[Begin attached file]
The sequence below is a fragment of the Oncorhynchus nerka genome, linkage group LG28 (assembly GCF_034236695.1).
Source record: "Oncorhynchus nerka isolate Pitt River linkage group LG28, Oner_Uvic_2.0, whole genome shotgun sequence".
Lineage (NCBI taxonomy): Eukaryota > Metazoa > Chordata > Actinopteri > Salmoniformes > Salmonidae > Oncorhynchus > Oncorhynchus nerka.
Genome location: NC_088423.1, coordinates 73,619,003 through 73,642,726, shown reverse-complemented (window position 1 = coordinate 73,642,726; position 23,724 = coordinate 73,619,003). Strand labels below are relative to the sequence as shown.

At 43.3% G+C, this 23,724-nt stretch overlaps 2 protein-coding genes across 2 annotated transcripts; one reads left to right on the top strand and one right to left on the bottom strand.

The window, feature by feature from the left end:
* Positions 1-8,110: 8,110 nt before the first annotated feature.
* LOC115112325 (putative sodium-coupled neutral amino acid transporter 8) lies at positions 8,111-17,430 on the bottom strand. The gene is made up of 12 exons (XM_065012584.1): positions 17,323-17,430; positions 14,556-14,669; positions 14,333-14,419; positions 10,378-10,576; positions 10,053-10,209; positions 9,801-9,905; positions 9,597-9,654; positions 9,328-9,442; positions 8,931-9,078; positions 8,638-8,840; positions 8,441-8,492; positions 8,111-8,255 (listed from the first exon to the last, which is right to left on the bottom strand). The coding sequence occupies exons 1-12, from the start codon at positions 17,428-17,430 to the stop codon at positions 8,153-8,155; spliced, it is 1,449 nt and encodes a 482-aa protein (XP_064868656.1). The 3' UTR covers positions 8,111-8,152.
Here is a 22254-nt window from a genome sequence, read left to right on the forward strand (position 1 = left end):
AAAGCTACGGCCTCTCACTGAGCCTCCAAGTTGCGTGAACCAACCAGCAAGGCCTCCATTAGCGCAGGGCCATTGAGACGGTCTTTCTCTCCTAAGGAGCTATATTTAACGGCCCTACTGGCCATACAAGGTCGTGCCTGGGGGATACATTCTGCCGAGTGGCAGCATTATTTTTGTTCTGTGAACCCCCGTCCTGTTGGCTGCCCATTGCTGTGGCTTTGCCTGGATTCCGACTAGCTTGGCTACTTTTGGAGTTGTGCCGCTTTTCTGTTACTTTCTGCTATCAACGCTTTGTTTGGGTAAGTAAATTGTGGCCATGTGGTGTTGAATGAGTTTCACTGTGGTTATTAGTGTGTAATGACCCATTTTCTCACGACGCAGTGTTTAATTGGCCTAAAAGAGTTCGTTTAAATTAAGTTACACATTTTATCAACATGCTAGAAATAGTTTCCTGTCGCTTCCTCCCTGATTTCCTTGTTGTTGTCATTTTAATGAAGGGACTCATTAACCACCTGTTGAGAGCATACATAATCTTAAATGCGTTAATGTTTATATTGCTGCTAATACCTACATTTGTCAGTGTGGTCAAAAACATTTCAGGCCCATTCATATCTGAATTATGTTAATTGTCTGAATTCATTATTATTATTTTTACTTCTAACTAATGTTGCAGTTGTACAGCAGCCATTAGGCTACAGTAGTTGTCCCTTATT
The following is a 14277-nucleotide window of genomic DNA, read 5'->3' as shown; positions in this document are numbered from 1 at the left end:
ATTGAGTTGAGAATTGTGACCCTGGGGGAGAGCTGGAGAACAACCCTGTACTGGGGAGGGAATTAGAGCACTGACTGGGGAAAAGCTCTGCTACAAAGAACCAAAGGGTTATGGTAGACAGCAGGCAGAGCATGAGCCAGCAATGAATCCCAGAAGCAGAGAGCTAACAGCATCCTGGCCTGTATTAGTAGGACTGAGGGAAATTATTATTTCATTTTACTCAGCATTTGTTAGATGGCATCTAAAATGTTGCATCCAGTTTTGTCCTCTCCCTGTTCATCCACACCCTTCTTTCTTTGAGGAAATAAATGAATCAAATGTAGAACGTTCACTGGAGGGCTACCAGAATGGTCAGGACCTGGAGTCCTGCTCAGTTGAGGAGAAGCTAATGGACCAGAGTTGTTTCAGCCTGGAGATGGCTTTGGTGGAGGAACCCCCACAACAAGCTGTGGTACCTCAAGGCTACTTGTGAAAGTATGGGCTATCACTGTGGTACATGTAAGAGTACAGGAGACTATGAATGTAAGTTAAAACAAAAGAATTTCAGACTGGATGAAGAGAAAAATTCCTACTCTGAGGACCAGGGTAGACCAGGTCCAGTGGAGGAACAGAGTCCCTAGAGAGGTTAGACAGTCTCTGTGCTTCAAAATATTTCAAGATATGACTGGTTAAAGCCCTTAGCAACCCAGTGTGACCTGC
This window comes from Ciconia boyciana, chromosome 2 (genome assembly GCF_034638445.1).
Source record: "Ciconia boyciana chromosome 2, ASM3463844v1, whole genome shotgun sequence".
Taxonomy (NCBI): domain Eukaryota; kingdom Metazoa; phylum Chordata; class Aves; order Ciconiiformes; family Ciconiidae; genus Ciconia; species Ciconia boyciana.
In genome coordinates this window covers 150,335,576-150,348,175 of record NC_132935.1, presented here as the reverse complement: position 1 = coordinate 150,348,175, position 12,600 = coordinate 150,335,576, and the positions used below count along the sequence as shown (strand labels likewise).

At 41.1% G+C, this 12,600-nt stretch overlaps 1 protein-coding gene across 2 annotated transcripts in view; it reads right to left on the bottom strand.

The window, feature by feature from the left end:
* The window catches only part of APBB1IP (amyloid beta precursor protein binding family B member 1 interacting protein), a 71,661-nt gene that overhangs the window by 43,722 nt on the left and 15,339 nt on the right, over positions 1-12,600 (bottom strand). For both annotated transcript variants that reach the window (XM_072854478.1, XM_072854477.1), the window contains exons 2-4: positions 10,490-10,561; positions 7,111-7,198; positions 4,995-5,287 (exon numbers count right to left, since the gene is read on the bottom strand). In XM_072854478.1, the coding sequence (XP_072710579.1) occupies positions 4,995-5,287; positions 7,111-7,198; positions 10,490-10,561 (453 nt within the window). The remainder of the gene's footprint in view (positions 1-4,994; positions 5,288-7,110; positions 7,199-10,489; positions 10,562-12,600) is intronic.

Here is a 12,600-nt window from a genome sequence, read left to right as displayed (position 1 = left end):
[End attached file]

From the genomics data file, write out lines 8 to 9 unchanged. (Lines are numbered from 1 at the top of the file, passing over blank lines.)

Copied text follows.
* LOC115112325 (putative sodium-coupled neutral amino acid transporter 8) lies at positions 8,111-17,430 on the bottom strand. The gene is made up of 12 exons (XM_065012584.1): positions 17,323-17,430; positions 14,556-14,669; positions 14,333-14,419; positions 10,378-10,576; positions 10,053-10,209; positions 9,801-9,905; positions 9,597-9,654; positions 9,328-9,442; positions 8,931-9,078; positions 8,638-8,840; positions 8,441-8,492; positions 8,111-8,255 (listed from the first exon to the last, which is right to left on the bottom strand). The coding sequence occupies exons 1-12, from the start codon at positions 17,428-17,430 to the stop codon at positions 8,153-8,155; spliced, it is 1,449 nt and encodes a 482-aa protein (XP_064868656.1). The 3' UTR covers positions 8,111-8,152.
Here is a 22254-nt window from a genome sequence, read left to right on the forward strand (position 1 = left end):